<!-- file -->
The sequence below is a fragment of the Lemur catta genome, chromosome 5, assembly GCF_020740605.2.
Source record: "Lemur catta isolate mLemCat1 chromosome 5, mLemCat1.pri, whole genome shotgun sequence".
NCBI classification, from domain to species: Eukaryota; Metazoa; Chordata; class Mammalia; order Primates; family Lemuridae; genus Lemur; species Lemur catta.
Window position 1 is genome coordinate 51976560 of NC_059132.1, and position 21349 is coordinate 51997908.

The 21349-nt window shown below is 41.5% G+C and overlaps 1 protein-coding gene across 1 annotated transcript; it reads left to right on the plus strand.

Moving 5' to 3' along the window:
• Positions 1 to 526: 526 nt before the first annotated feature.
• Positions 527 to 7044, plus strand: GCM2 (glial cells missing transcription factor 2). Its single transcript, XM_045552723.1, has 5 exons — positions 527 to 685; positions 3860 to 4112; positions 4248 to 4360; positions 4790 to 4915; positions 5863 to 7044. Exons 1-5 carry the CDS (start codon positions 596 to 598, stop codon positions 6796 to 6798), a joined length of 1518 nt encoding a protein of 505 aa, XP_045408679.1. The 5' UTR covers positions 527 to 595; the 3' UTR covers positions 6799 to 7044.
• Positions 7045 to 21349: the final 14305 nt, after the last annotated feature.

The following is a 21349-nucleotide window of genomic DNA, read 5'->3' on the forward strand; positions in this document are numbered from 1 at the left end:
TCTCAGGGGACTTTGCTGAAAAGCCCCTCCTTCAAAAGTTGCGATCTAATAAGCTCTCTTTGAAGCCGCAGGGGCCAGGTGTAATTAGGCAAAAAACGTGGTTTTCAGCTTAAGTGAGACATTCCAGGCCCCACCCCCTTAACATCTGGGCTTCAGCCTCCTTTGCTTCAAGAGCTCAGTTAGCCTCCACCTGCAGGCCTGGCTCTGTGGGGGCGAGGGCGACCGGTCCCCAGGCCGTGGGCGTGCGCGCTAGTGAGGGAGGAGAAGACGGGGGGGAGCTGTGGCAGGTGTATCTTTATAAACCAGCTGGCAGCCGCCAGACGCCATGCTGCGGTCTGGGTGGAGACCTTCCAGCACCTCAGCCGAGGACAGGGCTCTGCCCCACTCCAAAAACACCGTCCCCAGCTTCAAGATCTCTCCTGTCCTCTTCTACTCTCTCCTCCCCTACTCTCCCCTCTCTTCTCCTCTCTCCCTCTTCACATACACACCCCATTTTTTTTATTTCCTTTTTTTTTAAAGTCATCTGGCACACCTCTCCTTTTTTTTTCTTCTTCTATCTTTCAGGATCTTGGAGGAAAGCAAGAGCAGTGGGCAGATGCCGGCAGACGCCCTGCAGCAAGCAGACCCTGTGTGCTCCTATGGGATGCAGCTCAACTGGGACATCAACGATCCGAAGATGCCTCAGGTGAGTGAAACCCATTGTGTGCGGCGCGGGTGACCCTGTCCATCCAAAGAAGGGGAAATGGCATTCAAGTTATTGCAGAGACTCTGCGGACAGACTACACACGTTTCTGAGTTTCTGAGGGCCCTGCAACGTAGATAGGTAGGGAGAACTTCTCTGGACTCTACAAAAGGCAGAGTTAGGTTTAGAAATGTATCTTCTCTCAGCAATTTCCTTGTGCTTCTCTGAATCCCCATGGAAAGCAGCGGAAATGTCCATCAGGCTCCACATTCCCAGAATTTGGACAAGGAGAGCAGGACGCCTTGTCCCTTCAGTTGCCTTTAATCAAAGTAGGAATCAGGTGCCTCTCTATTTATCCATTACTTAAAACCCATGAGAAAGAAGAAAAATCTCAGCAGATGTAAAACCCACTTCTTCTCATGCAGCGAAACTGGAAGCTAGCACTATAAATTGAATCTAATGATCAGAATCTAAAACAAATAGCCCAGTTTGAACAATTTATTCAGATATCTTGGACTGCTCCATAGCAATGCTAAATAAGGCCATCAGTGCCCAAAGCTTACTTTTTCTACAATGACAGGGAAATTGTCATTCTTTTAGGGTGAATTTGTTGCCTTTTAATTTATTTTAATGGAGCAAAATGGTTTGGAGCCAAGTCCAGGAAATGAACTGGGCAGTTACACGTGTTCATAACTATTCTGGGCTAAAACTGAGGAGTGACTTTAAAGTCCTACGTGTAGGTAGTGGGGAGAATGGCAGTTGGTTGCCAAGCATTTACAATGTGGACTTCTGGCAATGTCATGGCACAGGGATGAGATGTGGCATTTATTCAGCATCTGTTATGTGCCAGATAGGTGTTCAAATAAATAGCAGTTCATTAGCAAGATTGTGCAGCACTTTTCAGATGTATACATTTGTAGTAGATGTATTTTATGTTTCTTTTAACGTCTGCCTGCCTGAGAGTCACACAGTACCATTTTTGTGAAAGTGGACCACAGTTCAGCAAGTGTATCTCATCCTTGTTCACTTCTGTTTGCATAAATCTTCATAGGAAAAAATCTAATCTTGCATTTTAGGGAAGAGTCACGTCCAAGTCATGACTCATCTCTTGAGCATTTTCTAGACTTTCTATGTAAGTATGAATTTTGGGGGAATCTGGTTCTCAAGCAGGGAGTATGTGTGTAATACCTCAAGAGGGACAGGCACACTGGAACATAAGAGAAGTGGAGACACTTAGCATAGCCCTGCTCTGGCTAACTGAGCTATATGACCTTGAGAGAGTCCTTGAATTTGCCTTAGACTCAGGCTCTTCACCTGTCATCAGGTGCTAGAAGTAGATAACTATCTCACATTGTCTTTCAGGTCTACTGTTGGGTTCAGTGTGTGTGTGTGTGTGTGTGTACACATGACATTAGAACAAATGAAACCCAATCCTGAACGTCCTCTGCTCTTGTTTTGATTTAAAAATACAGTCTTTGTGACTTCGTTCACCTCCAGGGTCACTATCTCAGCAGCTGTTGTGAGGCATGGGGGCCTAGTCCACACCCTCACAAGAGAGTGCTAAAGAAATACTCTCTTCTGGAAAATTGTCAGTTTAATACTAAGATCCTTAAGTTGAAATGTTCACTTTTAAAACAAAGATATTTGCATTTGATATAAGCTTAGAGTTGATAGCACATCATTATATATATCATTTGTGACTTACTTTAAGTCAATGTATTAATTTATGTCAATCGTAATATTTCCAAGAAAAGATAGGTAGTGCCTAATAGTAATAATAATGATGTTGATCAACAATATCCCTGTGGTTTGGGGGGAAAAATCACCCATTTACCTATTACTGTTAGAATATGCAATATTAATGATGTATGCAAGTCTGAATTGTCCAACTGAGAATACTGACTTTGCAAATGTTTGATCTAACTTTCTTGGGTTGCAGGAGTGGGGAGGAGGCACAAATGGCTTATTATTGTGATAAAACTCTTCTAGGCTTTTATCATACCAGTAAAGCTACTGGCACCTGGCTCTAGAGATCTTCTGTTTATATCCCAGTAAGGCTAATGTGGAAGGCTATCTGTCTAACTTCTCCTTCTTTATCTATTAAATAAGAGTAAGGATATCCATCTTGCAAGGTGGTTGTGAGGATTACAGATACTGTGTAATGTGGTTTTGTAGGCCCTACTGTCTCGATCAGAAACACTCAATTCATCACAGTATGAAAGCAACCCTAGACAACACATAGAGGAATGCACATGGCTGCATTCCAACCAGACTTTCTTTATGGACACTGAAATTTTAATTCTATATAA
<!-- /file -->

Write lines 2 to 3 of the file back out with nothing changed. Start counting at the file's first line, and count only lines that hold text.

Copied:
Source record: "Lemur catta isolate mLemCat1 chromosome 5, mLemCat1.pri, whole genome shotgun sequence".
NCBI classification, from domain to species: Eukaryota; Metazoa; Chordata; class Mammalia; order Primates; family Lemuridae; genus Lemur; species Lemur catta.